In a previous post, I wrote about my early reading of science fiction books and how this experience led me to my current reading patterns. Science fiction books were not the only tomes that I read in my early years, however. I also did a lot of history reading.
Unlike science fiction, which I read less frequently these days, I still devote a fairly large percentage of my reading to history. In fact, my current interest in the American Revolutionary period dates back to my youth. Some of my earliest history reading was on this subject.
As I moved into adolescence, my curiosity about history expanded into new areas beyond the Revolutionary era. Like many young people, much of my interest began to center around World War II and, to a lesser extent, other military conflicts. A fair amount of my reading even involved military history. As I got older, I became less interested in accounts of generals, armies, strategies and tactics. With that, the politics, sociology, human costs, etc. surrounding World War II and other conflicts is still a fascinating subject to me.
I also delved into other subjects as diverse as the histories of Great Britain, Poland, Russia, China, the Indian subcontinent, natural and human made disasters, the history of science, certain industries and more. No matter what my interest were at the time, I would always gravitate to a book about the American Revolutionary War era.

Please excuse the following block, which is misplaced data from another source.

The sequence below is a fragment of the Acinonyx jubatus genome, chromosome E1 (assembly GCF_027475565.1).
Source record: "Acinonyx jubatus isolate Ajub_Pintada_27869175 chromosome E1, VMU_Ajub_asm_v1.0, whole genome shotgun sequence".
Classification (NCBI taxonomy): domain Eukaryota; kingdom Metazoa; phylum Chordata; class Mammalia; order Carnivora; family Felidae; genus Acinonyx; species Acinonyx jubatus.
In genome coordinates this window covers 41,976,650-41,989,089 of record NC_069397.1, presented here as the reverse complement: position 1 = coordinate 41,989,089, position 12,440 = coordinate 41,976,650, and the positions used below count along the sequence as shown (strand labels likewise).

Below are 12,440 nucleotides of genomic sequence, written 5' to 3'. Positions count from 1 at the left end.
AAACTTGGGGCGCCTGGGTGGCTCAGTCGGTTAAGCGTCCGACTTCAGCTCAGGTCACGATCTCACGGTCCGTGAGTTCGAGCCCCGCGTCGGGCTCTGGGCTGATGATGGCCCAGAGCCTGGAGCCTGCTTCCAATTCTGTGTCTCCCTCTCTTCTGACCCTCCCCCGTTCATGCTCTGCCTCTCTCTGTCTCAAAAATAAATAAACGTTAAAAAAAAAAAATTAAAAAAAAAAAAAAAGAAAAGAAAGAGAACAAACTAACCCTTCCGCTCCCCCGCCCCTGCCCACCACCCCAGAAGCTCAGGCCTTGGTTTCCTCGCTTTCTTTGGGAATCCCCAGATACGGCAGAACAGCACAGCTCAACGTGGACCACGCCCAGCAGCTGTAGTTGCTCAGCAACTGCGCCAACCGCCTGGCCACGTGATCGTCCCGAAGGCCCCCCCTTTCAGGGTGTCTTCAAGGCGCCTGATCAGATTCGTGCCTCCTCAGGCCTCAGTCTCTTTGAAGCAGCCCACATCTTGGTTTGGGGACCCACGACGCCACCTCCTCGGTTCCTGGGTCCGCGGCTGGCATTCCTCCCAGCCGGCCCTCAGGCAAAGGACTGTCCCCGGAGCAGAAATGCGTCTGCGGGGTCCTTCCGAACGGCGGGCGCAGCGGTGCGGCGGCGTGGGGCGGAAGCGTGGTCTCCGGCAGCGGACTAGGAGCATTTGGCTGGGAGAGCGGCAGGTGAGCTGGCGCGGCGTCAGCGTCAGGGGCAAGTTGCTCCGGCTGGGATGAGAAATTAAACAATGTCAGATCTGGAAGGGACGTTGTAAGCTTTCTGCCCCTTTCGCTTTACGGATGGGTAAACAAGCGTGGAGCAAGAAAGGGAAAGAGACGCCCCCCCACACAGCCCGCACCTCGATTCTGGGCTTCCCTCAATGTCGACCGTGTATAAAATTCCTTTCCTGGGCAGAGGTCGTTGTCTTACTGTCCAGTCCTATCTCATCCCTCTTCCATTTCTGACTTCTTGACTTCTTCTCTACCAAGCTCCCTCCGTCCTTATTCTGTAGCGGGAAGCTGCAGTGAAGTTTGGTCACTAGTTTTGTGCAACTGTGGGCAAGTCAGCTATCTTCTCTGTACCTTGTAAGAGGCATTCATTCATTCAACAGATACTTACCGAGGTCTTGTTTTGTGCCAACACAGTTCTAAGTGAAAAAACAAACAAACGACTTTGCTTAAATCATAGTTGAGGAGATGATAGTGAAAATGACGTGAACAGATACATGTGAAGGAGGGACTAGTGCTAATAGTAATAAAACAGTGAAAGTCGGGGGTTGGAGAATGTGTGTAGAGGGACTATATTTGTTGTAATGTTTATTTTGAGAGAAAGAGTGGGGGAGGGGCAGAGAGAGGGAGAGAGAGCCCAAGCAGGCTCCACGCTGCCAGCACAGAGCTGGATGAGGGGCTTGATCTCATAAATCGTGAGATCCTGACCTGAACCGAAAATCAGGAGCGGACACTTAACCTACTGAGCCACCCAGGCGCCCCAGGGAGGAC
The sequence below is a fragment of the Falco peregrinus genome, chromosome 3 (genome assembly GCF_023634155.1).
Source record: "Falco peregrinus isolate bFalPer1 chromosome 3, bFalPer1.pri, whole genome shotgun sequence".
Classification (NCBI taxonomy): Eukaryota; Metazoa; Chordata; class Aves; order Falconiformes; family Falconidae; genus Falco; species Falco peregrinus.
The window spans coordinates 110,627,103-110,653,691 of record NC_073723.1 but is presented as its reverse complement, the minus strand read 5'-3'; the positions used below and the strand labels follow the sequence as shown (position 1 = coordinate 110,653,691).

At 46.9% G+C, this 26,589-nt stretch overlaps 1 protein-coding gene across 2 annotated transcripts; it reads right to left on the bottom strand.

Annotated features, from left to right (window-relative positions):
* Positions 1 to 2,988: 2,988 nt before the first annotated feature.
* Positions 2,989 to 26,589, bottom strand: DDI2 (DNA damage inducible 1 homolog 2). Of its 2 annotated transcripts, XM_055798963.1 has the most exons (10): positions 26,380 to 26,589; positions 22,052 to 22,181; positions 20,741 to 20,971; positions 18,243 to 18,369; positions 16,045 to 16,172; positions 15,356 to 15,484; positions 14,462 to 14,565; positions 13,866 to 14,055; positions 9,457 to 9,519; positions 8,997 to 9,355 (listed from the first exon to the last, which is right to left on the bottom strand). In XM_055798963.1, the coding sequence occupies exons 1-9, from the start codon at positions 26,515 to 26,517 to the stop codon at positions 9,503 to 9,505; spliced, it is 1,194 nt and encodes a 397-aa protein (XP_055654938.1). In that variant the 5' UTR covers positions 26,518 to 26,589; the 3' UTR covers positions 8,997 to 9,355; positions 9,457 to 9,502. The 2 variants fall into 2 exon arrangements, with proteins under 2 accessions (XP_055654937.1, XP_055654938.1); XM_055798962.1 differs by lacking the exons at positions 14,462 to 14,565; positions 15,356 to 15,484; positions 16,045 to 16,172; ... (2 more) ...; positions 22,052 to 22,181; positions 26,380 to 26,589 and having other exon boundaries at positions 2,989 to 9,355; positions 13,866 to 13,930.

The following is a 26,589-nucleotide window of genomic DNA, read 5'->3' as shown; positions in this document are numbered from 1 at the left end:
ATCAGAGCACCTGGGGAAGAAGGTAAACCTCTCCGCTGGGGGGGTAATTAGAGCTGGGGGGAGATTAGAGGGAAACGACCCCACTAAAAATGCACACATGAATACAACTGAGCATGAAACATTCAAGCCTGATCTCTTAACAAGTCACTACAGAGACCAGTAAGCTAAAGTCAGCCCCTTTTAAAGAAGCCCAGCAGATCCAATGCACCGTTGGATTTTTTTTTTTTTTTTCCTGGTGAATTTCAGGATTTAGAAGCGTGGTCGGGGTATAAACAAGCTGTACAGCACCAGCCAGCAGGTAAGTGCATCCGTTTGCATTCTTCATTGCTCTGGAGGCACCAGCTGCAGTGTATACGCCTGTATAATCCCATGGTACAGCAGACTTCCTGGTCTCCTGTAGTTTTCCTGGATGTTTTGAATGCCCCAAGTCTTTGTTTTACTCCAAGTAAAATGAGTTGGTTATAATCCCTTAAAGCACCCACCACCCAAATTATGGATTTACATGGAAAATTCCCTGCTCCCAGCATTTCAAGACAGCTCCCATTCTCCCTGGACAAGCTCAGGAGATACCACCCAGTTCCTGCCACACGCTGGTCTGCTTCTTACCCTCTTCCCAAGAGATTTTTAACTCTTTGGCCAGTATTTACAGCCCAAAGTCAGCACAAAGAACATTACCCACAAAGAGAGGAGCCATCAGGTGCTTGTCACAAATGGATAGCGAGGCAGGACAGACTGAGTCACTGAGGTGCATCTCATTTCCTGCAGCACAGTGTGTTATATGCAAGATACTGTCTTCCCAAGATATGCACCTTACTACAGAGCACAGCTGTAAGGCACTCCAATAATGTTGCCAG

My interest has not been constant. I do recall a time, only a few years ago, where I became so interested in literature that I refrained from history books for several years. Nevertheless, the pull back to humanity’s past was strong enough to bring me back in.
In the past few years, I have been particularly interested in biographies of the people involved in America’s founding. I have also gotten a lot from books that dig into the philosophical and sociological movements of the time. Authors such as Gordon Wood and Bernard Bailyn have interested me lot.
Readers of this blog know that I am also intrigued by many other historical subjects. These days, about half of my history reading is devoted to the American Revolutionary era. However, I read all sorts of history books on a wide variety of topics. Like other areas of reading interest, time is the great obstacle here; I am interested in more subjects than I have time to devote to them.
I hold a Bachelor of Arts in History, but it is through personal reading that I have really shored up my knowledge. I think that in order to understand our current world and to appreciate so many aspects of diversity in such areas as politics, social issues, literature, science, etc., a good grasp of history is indispensable. My interest in our past has impacted my thinking on so many of these subjects.
The roots of my interests in history go back a long way. Though the areas of my interest within the broad subject of history have somewhat changed, the core of my interest still exists. The seeds that were sowed early have yielded a fertile crop.